It should be further noted that the current randomized literature for dual-chamber implantable cardioverter defibrillator (ICD) shows no significant differences in capture, delivery success, or defibrillation thresholds between septal or RVOT defibrillator lead placement versus conventional apical insertion.24 In the largest reported series of 185 patients in the EFFORT registry, using a mixture of devices and leads from Medtronic, St Jude, Boston Scientific, Biotronik, and Sorin, Mascioli et al show similar efficacy and safety between RVOT and RVA ICD placement of defibrillator leads, similar pace/sense thresholds, and similar efficacy in a 14 J shock restoration of sinus rhythm from VF induction.25 RVOT defibrillator insertion with 7-Fr compatible dual-coil leads is easily and reliably achieved in the high mid septal/RVOT locations using the technique described above.

Evidence Favoring Non-Apical RV Septal/RVOT Pacing

(1) Hemodynamics. In a 2003 pooled analysis of 217 patients from 9 studies, de Cock et al reported a significantly better hemodynamic effect of RVOT versus RVA pacing (OR, 0.34; CI, 0.15-0.53), but heterogeneity in pacing effects, sample sizes, chronicity, and assessment methodology were inherent.26 Using invasive measurements of LV and RV systolic and diastolic function, as well as three-dimensional electroanatomic mapping with the Carto system (Biosense Webster), Vancura et al used a comprehensive mapping protocol in 8 patients comparing single-site endocardial pacing (lateral LV region versus differing RV sites within the three-dimensional RV map), and showed that the best indices of LV systolic/diastolic/pulse pressure function were obtained by pacing the RV at the superior-mid septal segment of the RV (Figure 7).27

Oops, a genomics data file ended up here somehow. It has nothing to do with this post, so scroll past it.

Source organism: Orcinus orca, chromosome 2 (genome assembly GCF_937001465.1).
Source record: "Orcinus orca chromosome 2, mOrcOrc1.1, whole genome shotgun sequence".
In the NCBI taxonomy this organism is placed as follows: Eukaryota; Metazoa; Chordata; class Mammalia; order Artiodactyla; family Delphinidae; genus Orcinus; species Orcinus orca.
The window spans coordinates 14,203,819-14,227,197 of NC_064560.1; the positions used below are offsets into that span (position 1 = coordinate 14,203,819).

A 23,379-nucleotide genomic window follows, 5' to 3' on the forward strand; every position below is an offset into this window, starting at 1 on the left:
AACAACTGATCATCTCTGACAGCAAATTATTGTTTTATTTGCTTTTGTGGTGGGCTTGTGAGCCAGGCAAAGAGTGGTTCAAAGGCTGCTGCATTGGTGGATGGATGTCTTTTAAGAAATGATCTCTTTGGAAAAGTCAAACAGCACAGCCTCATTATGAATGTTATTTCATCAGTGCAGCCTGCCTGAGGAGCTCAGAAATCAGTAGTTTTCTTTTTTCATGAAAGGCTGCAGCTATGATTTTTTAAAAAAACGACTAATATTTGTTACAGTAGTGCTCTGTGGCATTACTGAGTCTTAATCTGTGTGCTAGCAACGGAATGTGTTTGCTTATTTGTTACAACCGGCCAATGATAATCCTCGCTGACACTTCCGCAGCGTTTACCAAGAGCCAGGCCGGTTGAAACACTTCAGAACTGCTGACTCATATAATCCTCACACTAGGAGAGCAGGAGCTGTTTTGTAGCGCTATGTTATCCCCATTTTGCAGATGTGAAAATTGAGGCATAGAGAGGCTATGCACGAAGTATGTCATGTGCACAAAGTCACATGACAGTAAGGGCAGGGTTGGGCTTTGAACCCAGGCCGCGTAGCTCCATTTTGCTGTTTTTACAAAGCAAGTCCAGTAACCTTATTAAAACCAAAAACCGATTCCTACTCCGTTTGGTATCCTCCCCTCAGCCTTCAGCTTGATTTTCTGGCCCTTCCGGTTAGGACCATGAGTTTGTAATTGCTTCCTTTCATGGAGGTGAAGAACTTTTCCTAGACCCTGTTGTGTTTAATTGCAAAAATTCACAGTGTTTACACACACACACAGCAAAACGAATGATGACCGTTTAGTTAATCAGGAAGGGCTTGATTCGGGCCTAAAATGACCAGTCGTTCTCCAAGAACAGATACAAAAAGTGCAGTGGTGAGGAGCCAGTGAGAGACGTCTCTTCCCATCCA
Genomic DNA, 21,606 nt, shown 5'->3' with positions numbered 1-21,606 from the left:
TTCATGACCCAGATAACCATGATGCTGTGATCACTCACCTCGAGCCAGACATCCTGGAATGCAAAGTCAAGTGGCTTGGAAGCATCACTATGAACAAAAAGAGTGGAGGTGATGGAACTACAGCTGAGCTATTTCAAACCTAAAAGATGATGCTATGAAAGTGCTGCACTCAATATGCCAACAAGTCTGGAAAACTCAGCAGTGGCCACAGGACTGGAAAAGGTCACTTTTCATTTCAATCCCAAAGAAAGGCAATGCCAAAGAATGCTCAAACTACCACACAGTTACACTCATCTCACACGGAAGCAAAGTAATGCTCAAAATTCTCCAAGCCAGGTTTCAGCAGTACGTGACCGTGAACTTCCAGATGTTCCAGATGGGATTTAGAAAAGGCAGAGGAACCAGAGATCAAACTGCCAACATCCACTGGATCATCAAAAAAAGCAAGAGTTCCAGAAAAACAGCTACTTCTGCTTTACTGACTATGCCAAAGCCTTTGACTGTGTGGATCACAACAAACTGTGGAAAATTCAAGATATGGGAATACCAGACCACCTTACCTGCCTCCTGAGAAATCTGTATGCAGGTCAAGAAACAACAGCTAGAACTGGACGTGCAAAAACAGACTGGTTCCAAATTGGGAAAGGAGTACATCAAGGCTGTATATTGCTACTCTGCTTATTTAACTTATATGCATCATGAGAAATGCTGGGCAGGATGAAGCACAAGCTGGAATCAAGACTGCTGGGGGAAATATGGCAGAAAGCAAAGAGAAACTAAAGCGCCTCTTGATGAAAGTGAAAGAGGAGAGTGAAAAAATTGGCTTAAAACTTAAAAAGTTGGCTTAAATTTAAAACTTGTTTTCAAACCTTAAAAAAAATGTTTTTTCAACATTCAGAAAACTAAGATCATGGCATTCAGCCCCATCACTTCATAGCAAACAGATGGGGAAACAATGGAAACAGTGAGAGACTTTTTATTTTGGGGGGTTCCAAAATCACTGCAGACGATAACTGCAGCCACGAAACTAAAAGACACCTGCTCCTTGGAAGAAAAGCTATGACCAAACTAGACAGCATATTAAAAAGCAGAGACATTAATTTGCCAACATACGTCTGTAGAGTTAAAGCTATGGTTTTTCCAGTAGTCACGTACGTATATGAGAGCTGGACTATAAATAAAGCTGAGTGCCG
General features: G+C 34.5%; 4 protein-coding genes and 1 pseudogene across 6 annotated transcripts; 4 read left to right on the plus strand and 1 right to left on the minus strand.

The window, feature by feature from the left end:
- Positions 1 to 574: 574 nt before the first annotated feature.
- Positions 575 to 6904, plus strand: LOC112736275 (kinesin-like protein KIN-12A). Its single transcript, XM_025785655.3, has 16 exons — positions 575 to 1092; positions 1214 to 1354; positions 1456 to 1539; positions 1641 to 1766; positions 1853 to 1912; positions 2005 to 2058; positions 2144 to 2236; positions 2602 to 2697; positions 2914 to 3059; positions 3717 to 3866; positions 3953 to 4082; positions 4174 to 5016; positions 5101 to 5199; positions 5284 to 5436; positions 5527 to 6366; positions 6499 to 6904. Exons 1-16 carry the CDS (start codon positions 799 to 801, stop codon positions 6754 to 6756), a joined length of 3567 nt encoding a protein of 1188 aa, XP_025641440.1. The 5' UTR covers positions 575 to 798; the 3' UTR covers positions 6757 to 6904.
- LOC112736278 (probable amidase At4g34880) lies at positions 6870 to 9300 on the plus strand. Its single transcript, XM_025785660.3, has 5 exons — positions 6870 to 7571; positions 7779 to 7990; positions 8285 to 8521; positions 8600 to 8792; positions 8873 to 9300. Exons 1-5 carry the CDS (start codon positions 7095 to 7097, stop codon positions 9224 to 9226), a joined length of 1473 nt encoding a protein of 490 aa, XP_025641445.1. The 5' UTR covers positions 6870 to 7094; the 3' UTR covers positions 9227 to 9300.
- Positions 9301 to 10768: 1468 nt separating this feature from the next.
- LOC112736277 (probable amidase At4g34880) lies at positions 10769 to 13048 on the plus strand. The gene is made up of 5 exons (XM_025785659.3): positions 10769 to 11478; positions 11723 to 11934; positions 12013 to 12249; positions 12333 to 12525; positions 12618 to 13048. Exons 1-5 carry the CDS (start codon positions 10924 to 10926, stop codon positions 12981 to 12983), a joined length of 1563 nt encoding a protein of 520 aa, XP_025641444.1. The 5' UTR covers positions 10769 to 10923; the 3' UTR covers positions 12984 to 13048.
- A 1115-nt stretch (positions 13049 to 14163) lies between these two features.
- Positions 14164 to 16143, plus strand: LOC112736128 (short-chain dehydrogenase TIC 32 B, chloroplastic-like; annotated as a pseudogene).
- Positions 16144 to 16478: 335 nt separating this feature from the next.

(2) Interventricular mechanical synchrony and ejection fraction. Following AV node ablation, Victor et al studied 28 patients and showed narrower QRS, as well as better preserved LVEF than chronic RV apical pacing at 3 months.9,28 Using RV pacing from the mid-septum and RVOT, Alhous et al have shown improved LVEF compared with RVA pacing and reduced pacing-induced dyssynchrony indices compared with the RVA.8 In a longer 12-month study of 60 patients, Wang et al also showed superiority of RVOT versus RVA pacing for LV regional performance, LV global electromechanical delay, and interventricular mechanical delay.29 Interestingly, no difference in EF was seen, suggesting that more long-term evaluations of this parameter are needed beyond ≥1-2 years. In a meta-analysis of 14 RCTs/754 patients, Shimony et al found a better LVEF in non-apical versus apical RV pacing, particularly in patients followed for more than 12 months, and with LVEF ≤40%-45%.4 Similarly, Tse et al demonstrated a progressive deterioration between 6 and 18 months of follow-up in incidence of myocardial perfusion defects, regional wall-motion abnormalities, and LVEF for RVA versus RVOT pacing.30